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LCWO Discussion Forum [Atom LCWO Forum Feed]

This is a simple discussion forum for LCWO users. Feel free to use it for any kind of discussion related to this website.

Thread: Short term memory

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AuthorText


Posted: 2020-09-14 13:21
Hello.
Please tell me effective ways to increase short-term memory.
I hit a wall at 20wpm and no matter how much I exercise, my recognition accuracy does not grow.
I also don't have time to type on the keyboard.
Now I decided to focus on the "words" exercise. I set a goal to completely "read" the word in my mind and only then write it down completely.
I am faced with the fact that subsequent characters replace the previous ones in my internal memory. It is difficult to hold more than 3 characters at a time.
I would be glad to any advice.


Posted: 2020-09-14 15:59
If you can truly do 20 wpm then you can consider learning CW "mission accomplished".

Justdo CW on the bands. Surely in a yar from now your speed will be faster, if that is your goal.

20 wpm however is a completely sufficient speed for everyday ham use.

73


Posted: 2020-09-15 00:39
test:
If you can truly do 20 wpm then you can consider learning CW "mission accomplished".

73


It is a popular misconception that if you do exercises at 20wpm you will understand something on the air. But, of course, there is a certain connection.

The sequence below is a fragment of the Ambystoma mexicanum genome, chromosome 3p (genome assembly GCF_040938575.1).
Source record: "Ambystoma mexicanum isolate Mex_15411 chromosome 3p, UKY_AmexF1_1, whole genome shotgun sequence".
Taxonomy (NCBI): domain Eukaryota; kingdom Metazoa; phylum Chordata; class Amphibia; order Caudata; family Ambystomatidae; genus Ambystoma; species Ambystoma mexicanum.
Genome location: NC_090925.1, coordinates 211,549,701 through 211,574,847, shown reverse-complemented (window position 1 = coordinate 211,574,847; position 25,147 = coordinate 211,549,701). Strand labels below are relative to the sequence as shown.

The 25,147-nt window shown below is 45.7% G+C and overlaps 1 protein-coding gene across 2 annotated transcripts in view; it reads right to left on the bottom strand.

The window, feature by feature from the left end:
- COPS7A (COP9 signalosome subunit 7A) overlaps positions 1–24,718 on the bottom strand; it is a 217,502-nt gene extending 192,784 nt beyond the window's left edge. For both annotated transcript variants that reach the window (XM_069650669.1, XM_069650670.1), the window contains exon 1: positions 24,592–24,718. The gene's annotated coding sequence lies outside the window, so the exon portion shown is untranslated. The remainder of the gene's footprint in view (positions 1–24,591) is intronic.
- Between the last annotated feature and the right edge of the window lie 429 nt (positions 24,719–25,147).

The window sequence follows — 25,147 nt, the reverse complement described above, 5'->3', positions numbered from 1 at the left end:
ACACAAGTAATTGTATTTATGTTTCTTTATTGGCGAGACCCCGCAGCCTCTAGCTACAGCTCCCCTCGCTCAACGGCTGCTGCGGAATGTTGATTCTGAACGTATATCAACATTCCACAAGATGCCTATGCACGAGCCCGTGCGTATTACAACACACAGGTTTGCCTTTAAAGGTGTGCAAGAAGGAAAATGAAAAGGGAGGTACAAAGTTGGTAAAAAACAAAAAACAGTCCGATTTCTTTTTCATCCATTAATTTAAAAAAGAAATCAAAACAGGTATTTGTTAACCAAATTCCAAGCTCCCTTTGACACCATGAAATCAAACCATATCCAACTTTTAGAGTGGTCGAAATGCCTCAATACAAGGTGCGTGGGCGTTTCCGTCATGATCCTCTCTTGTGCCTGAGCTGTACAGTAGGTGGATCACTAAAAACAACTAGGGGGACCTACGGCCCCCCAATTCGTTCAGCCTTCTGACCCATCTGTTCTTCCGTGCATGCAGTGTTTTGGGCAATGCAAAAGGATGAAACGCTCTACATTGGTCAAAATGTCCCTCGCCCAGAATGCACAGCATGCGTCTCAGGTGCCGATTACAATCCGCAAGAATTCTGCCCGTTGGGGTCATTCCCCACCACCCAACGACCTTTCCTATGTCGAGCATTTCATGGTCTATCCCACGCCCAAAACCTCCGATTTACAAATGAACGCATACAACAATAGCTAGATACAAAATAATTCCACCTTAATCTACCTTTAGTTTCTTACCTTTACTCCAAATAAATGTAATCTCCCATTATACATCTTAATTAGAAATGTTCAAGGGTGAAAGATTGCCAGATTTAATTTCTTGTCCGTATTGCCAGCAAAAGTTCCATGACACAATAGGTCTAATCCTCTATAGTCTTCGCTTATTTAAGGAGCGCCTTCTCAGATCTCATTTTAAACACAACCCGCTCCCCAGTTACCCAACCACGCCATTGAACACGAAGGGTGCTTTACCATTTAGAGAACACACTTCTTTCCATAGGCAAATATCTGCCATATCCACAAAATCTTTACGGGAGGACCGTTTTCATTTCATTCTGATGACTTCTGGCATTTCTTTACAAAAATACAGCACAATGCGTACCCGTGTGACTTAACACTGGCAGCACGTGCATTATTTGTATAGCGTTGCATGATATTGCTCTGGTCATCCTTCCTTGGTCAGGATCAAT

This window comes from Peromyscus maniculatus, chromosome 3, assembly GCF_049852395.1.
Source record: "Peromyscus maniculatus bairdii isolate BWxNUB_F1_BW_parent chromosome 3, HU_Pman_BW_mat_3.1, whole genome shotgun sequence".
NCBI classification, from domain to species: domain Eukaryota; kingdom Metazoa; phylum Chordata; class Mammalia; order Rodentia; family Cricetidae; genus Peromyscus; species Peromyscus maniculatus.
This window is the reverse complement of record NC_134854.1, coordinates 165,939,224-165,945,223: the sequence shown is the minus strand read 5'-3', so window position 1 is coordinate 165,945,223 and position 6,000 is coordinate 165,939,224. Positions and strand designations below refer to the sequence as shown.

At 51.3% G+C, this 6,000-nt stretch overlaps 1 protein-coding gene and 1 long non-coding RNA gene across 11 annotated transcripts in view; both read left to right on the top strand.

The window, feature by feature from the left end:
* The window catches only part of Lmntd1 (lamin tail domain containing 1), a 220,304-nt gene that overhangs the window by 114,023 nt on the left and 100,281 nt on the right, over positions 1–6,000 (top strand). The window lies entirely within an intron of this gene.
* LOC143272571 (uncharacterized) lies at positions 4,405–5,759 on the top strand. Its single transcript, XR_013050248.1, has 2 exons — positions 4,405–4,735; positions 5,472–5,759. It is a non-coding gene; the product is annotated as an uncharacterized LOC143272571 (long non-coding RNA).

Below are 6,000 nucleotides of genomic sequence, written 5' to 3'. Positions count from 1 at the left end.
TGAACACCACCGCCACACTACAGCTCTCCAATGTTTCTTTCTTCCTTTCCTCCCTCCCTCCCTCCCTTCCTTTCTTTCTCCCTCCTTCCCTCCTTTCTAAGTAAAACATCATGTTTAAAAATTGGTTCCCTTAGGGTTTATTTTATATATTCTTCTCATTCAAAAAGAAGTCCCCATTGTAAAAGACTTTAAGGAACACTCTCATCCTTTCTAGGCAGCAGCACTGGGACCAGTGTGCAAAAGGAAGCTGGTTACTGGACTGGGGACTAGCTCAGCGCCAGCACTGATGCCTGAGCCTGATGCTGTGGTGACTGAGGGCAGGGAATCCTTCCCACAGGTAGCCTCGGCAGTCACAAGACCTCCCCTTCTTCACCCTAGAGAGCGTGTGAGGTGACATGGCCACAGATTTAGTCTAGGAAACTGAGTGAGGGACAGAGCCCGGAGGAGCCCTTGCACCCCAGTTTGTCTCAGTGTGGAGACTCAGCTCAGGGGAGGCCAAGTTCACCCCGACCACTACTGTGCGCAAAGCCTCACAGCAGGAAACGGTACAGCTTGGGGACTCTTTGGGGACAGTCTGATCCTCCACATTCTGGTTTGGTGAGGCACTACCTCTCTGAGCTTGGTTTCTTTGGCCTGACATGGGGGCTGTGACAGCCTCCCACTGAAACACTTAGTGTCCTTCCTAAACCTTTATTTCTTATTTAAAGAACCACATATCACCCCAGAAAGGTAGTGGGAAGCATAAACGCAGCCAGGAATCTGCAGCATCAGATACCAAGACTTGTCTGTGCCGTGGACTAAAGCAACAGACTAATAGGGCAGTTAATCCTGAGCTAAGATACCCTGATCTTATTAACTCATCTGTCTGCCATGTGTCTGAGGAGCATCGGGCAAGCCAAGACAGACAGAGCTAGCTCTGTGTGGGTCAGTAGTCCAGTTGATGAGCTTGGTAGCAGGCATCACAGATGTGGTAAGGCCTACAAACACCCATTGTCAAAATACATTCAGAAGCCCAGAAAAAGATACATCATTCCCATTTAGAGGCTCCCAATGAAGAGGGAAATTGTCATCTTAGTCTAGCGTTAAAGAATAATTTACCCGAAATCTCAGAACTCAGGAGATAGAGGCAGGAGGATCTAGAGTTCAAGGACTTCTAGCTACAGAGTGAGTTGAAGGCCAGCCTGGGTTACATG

Working on the air is radically different from exercise.
This is one of the reasons why you need to do a whole range of different exercises.
So far, I have been able to decode (not the first time) individual callsigns at low speed.
Now I suppose I need to reliably learn to recognize and memorize 4-6 characters without writing. And I faced serious difficulties along the way.


Posted: 2020-09-15 08:45
Try to find a K1EL K42 or K44 (I think one can still get them second-hand). Then, train with the K44 Echo mode or an equivalent. It will enable you to increase your buffer memory.

This is how Echo mode works (from the K42 manual):


"Echo Receive/Transmit Practice Description: The K42 will send a character from the selected level and you
must respond by echoing the character back on the keyboard. If you get it right the K42 will repeat the first
character followed by a new character. Now you must echo back both characters. The K42 will continue to
add characters until it reaches five after which it will start with a new set. If you miss a character the K42 will
simply start over with a new sequence of characters."

Alternatively, there is always the Begali Morse Machine, but it is very expensive.


Posted: 2020-09-15 10:47
Tonyd:
Please tell me effective ways to increase short-term memory.


Caffeine.


Posted: 2020-09-15 12:40
ID:
Try to find a K1EL K42 or K44 (I think one can still get them second-hand). Then, train with the K44 Echo mode or an equivalent. It will enable you to increase your buffer memory.




Thanks ID ID
I had the same thoughts and a few months ago I purchased and assembled both kits (k16 mtb and K16 BK).
These are interesting and useful devices. But I noticed that I began to repeat symbols very quickly mechanically, without understanding their meaning. Like a melody. Maybe it's because I can play the guitar.
My native Russian language . In Russian, the sound of a word and its spelling are almost always the same.
My English is below average. Also, I'm dyslexic. Memorizing the spelling of an English word is a challenge for me (some words took years). Therefore, when decrypting the code, I cannot use language guesses. I just need to see in my mind the "running line" of the code that i hear .
So far, I forget the beginning of a word when I read its end. These are the conclusions I have now. Perhaps someone faced a similar situation.